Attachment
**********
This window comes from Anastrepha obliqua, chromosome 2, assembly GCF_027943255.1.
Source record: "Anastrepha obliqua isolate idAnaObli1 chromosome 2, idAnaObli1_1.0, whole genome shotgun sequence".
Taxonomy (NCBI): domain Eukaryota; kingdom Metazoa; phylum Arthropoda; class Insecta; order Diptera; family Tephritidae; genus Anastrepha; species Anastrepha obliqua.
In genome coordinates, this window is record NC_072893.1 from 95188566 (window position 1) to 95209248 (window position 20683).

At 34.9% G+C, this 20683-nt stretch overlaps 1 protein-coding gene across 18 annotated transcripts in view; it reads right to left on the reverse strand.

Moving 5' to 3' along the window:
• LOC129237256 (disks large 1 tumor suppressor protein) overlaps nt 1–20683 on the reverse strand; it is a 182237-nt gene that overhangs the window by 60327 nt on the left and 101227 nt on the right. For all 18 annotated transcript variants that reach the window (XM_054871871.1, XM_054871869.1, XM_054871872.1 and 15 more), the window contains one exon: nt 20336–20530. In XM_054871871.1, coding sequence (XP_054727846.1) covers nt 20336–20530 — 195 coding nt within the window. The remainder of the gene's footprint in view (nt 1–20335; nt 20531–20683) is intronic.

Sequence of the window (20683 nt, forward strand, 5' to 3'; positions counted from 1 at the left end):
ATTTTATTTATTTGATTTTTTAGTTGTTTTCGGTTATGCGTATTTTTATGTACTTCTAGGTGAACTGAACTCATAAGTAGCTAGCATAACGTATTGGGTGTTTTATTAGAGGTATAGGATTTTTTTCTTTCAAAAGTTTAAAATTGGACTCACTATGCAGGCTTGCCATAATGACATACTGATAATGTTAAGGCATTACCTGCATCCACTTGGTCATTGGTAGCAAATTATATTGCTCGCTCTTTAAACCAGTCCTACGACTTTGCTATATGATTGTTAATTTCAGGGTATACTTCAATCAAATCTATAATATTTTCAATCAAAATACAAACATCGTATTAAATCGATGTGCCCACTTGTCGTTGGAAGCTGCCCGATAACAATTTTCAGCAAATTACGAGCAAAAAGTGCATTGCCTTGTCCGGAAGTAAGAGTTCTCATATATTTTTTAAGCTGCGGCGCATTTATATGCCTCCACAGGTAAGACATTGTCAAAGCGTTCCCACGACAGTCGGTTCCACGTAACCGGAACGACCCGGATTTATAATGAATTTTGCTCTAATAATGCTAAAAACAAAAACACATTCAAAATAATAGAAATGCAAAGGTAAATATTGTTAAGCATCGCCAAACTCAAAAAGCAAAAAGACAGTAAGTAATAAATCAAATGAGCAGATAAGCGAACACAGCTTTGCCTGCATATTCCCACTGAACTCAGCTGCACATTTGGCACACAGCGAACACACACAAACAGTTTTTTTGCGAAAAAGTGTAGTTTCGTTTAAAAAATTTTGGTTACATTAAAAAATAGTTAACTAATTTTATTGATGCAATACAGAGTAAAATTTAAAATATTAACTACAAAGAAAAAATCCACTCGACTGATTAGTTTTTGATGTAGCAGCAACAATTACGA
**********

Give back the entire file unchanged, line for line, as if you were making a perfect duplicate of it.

This window comes from Anastrepha obliqua, chromosome 2, assembly GCF_027943255.1.
Source record: "Anastrepha obliqua isolate idAnaObli1 chromosome 2, idAnaObli1_1.0, whole genome shotgun sequence".
Taxonomy (NCBI): domain Eukaryota; kingdom Metazoa; phylum Arthropoda; class Insecta; order Diptera; family Tephritidae; genus Anastrepha; species Anastrepha obliqua.
In genome coordinates, this window is record NC_072893.1 from 95188566 (window position 1) to 95209248 (window position 20683).

At 34.9% G+C, this 20683-nt stretch overlaps 1 protein-coding gene across 18 annotated transcripts in view; it reads right to left on the reverse strand.

Moving 5' to 3' along the window:
• LOC129237256 (disks large 1 tumor suppressor protein) overlaps nt 1–20683 on the reverse strand; it is a 182237-nt gene that overhangs the window by 60327 nt on the left and 101227 nt on the right. For all 18 annotated transcript variants that reach the window (XM_054871871.1, XM_054871869.1, XM_054871872.1 and 15 more), the window contains one exon: nt 20336–20530. In XM_054871871.1, coding sequence (XP_054727846.1) covers nt 20336–20530 — 195 coding nt within the window. The remainder of the gene's footprint in view (nt 1–20335; nt 20531–20683) is intronic.

Sequence of the window (20683 nt, forward strand, 5' to 3'; positions counted from 1 at the left end):
ATTTTATTTATTTGATTTTTTAGTTGTTTTCGGTTATGCGTATTTTTATGTACTTCTAGGTGAACTGAACTCATAAGTAGCTAGCATAACGTATTGGGTGTTTTATTAGAGGTATAGGATTTTTTTCTTTCAAAAGTTTAAAATTGGACTCACTATGCAGGCTTGCCATAATGACATACTGATAATGTTAAGGCATTACCTGCATCCACTTGGTCATTGGTAGCAAATTATATTGCTCGCTCTTTAAACCAGTCCTACGACTTTGCTATATGATTGTTAATTTCAGGGTATACTTCAATCAAATCTATAATATTTTCAATCAAAATACAAACATCGTATTAAATCGATGTGCCCACTTGTCGTTGGAAGCTGCCCGATAACAATTTTCAGCAAATTACGAGCAAAAAGTGCATTGCCTTGTCCGGAAGTAAGAGTTCTCATATATTTTTTAAGCTGCGGCGCATTTATATGCCTCCACAGGTAAGACATTGTCAAAGCGTTCCCACGACAGTCGGTTCCACGTAACCGGAACGACCCGGATTTATAATGAATTTTGCTCTAATAATGCTAAAAACAAAAACACATTCAAAATAATAGAAATGCAAAGGTAAATATTGTTAAGCATCGCCAAACTCAAAAAGCAAAAAGACAGTAAGTAATAAATCAAATGAGCAGATAAGCGAACACAGCTTTGCCTGCATATTCCCACTGAACTCAGCTGCACATTTGGCACACAGCGAACACACACAAACAGTTTTTTTGCGAAAAAGTGTAGTTTCGTTTAAAAAATTTTGGTTACATTAAAAAATAGTTAACTAATTTTATTGATGCAATACAGAGTAAAATTTAAAATATTAACTACAAAGAAAAAATCCACTCGACTGATTAGTTTTTGATGTAGCAGCAACAATTACGA